I do my best, I truly do. But there are times I feel I’m not cut out for this whole husband and father carry on. I feel I’m continually letting the side down, neglecting my duties, struggling in a role I’m entirely unsuited to perform. I’m selfish and needy, wrapped up in my own mental maze. I blow the tiniest disagreement out of all proportion. I should be the rock of the family whereas I’m usually drowning in quicksand.

I guess we all feel like that at times. Utterly inadequate. We do the right thing 99% of the time but that one failing can bring the whole house of cards tumbling down. Life. It’s a baffling puzzle we will never master. Until then, all we can do is our very best. I’ll soldier on. Fighting my demons, internal and external. Peering ahead for the next coffee table on the horizon. I can do better. I must do better.

Are you oblivious to much of what goes around you? Do you live in a bubble of your own making?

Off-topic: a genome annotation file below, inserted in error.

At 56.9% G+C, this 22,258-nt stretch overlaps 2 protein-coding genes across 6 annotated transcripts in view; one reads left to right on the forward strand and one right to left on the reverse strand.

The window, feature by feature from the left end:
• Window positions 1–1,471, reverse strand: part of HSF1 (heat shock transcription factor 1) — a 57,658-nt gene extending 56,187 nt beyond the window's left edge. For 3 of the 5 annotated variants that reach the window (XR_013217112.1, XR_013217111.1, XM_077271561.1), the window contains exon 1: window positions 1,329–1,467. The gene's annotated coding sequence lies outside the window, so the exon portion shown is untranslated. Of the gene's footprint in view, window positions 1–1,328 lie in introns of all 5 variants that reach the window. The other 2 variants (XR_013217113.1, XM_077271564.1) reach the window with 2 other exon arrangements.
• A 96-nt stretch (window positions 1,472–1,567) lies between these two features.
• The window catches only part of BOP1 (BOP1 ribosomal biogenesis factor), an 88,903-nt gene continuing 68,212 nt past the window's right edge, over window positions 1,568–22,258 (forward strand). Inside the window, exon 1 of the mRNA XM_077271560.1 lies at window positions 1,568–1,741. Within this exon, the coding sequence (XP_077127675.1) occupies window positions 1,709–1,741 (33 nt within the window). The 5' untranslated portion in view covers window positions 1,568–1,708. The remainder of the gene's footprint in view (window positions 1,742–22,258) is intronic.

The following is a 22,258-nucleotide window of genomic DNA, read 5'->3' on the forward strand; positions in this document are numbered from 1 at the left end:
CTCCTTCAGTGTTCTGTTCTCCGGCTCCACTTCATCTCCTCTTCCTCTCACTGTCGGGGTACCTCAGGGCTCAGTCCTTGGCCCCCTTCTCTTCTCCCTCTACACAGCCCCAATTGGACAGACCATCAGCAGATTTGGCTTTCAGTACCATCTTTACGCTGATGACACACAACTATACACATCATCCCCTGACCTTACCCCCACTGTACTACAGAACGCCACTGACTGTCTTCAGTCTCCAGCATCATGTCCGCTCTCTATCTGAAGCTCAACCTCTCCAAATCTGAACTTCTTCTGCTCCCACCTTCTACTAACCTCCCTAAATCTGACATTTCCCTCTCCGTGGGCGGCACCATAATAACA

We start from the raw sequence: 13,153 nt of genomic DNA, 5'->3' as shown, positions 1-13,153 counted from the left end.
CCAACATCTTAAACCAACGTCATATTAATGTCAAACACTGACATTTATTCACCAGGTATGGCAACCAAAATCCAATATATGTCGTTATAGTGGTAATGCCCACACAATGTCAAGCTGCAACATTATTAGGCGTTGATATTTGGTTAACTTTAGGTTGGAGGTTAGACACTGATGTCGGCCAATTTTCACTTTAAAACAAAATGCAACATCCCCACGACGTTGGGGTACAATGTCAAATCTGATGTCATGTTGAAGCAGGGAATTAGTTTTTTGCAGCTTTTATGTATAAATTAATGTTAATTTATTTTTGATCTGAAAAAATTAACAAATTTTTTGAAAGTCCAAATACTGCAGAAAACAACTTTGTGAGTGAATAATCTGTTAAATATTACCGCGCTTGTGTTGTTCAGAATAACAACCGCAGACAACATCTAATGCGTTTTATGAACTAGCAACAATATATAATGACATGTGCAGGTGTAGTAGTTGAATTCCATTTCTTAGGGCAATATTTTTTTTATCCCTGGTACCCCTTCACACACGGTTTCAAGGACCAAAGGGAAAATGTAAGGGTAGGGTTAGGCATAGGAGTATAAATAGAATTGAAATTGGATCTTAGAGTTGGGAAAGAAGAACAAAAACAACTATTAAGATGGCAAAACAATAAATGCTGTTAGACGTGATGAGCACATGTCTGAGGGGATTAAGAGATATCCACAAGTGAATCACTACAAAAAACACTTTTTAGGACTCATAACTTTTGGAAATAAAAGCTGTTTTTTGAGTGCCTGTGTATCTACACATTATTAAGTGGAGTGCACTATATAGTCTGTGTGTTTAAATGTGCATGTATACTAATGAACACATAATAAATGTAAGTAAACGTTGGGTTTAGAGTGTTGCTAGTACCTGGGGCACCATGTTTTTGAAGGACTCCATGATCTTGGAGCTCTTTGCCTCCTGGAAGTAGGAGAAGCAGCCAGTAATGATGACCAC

Or are you eagle eyed? On time for every appointment? On top of every aspect of your life?

Dreams Of My Father

I lost my father eight years ago to prostate cancer. Since then, I’ve tried to keep memories of him alive. I’ve run marathons in honour of him, written a book where his legacy is touched upon, even had his name tattooed on my forearm. But I’ve rarely dreamed of him. Which has always puzzled me, given the impact he had, and continues to have, on my life. Until last night that was.

Last night I dreamt of my father. I was on a train platform with an old man who had missed his train. I was with friends but told them to go on, and I would wait with the old man until the next train arrived. He had with him a bundle of old police files, decades old, detailing past investigations. I began to leaf through them, to pass the time, if nothing else.

You see, my father was a part time police officer when I was a young boy, growing up in the Northern Ireland ‘Troubles.’ Every night he went out to work, and we prayed he would come back to us the following morning. Many men and women didn’t. Thankfully, my father did. I grew up to become a civilian investigator involved in police oversight. I police the police, if that makes sense. So, I had an interest in these files.